The Donskoy Monastery ( Russian Донско́й монасты́рь ) is an important Orthodox stauropegial male monastery in Moscow . It was founded in 1591 and today is an important monument with its sacred buildings and an old cemetery.
Foundation and construction
Like a large number of Russian sacred buildings from the early modern period - a prominent example is St. Basil's Cathedral in Moscow - the Donskoy Monastery owes its existence to a military victory by Russia. It was founded in 1591 by Tsar Fyodor as a thank you for Moscow's almost lossless victory over the Crimean Tatar interventions shortly before . It was believed in Russia at that time, victory was originally mainly by the Don Cossacks revered Virgin of Don owe whose icon and in 1380 to the Grand Prince Dmitry Donskoy Muscovites mentioned the miracle of the victory over the Golden Horde brought close to the Don . Therefore Fyodor decided to set up a church south of Moscow as a token of thanks to the Blessed Mother and to have it consecrated to the icon of the Blessed Mother of the Don. With the construction of this first church - today it is called the Little Cathedral of the Donskoy Monastery - the history of the monastery began, which - just like the Grand Duke, who had been victorious two centuries earlier - was named after the miraculous Mother of God. The Little Cathedral was completed in 1593.
Around 100 years after the construction of the Small Cathedral, the church now known as the Great Cathedral of the Donskoy Monastery was built near it . At the same time, the monastery was enclosed by a wall with twelve built-in towers that still exists today. Already in the early 17th century the monastery was an important part of the monastery landscape of the tsarist capital. The tsars also took part in the solemn processions on the occasion of the anniversary of the victory over the Crimean Tatars.
In the 18th century, the Donskoy Monastery was already one of the richest of its kind in Russia. He also owned numerous estates outside his territory, including serf farmers. At that time, its architectural ensemble was expanded by several buildings, some of which have been preserved to this day. In addition, by this time at the latest, the cemetery on the monastery grounds was regarded as an elegant burial place for predominantly noble people. Since 1745 one of the first universities in Russia, the Slavic-Greco-Latin Academy , founded in 1687, was located in the monastery area .
20th century and present
Shortly after the October Revolution in 1917, the new anti-religious rulers began to dissolve the monastery, although some of it was used as a monastery until the end of the 1920s. 1922–1923 Patriarch Tikhon , who turned against the communists, was kept under house arrest on the monastery grounds . He died in 1925 and was buried in the Small Monastery Cathedral. After that, the monastery was finally closed and its buildings were mostly used for other purposes.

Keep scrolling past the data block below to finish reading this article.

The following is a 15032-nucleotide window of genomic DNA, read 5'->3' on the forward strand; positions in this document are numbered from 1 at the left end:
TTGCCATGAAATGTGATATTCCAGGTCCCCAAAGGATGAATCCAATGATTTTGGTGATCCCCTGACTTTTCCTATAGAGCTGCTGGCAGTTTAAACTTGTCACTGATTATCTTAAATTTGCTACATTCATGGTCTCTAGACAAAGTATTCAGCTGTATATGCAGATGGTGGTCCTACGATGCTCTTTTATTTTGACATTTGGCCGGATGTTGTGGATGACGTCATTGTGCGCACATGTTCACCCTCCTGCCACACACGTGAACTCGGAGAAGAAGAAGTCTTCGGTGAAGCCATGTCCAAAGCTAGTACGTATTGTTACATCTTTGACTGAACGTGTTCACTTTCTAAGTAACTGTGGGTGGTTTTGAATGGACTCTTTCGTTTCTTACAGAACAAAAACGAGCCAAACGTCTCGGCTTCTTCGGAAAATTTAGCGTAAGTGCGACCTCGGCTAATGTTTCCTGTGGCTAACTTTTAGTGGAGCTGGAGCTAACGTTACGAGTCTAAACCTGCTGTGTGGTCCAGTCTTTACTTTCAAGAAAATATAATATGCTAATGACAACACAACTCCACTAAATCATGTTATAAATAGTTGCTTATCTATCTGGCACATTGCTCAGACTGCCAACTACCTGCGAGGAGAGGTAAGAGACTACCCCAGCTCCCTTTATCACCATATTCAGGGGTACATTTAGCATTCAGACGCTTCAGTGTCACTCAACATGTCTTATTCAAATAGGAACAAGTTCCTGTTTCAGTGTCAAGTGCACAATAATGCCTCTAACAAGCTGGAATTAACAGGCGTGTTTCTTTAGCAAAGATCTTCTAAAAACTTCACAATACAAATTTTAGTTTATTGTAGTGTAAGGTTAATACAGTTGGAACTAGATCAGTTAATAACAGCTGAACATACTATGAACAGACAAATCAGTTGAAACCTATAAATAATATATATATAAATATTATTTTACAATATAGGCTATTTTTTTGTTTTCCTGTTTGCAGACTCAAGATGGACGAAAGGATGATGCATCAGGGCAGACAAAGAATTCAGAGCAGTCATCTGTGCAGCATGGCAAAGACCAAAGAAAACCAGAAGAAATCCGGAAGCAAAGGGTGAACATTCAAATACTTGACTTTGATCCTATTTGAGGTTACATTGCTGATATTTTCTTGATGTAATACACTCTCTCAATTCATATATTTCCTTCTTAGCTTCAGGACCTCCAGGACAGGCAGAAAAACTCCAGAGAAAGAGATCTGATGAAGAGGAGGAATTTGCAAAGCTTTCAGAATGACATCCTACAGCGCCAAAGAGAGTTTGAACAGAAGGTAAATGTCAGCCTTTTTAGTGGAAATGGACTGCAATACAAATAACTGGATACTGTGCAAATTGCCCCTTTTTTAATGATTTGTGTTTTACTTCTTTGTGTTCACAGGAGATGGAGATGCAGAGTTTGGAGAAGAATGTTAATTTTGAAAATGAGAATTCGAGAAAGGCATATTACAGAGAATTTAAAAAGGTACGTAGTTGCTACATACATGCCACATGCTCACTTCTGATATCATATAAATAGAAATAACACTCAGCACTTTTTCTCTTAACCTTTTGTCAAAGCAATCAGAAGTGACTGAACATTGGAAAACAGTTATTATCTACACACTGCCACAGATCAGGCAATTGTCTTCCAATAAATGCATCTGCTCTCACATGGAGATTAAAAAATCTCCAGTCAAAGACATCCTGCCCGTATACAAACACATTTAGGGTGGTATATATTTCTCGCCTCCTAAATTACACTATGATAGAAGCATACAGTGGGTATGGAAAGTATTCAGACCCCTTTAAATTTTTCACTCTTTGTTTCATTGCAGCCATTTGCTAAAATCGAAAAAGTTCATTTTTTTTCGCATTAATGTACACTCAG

In 1934, an architecture museum was built on the former monastery grounds, in which, among other things, architecturally important fragments of the sacred buildings destroyed in Moscow in the 1930s were housed. For example, some of the sculptural ornaments from the Cathedral of Christ the Savior, which was blown up in 1931, were transferred to the former Donskoy Monastery. Although the cathedral was rebuilt in 2000, the original sculptures are still in the Donskoy Monastery today.
The church buildings of the Donskoy Monastery were all closed for services in the 1930s. From 1949 only the small cathedral was used again as a house of worship. On the southern part of the former monastery grounds, where expansion areas for the monastery necropolis were established at the beginning of the 20th century, a largely independent urn cemetery was created , which is known today as the actual or the new Donskoy cemetery . At its center was the first Moscow crematorium until 1973 , which was also created by converting a former monastery church.
It was not until the early 1990s that the Donskoy Monastery was returned to the Russian Orthodox Church. Since 1991 it has been used as a male monastery again and services are being held again in most of its church buildings.
The cemetery or the necropolis of the Donskoy Monastery was built at the same time as the monastery was founded and was a preferred burial place for the Moscow nobility, but also for many artists, especially in the 18th and 19th centuries. This also explains the large number of graves of famous people to this day and the unusually large collection of old, historically valuable graves on the monastery grounds by Moscow standards. The neighboring Donskoy cemetery , which was mainly used for urn burials during Soviet times, as the only Moscow crematorium had stood on its site for a long time must be separated from the cemetery of the Donskoy Monastery .
Graves of prominent people
- Pyotr Baranovsky (1892–1984), architect and restorer
- Joseph Bové (1784–1834), architect
- Michail Cheraskow (1733–1807), poet
- Anton Denikin (1872–1947), commander of the White Army; was reburied here in 2005
- Ivan Dmitrijew (1760-1837), writer
- Iwan Ilyin (1883–1954), philosopher; was reburied here in 2005
- Wassili Kljutschewski (1841–1911), historian
- Vladimir Odojewski (1803–1869), writer and composer
- Wassili Perow (1834–1882), painter; was reburied here in the 1950s
- Vasily Pushkin (1766–1830), poet, uncle of Alexander Pushkin
- Darja "Saltychicha" Saltykowa (1730–1801), serial killer
- Ivan Schmeljow (1873–1950), writer; was reburied here in 2000
- Nikolai Zhukovsky (1847–1921), mathematician and aviation pioneer
- Vladimir Sollogub (1813–1882), writer
- Alexander Solzhenitsyn (1918–2008), writer and Nobel Prize winner
- Alexander Sumarokov (1717–1777), poet
- Pyotr Tschaadajew (1794-1856), philosopher
- Jurij Ryabinin: Žizn 'moskovskich kladbišč . RIPOL Klassik, Moscow 2006, ISBN 5-7905-4845-8 , pp. 97–127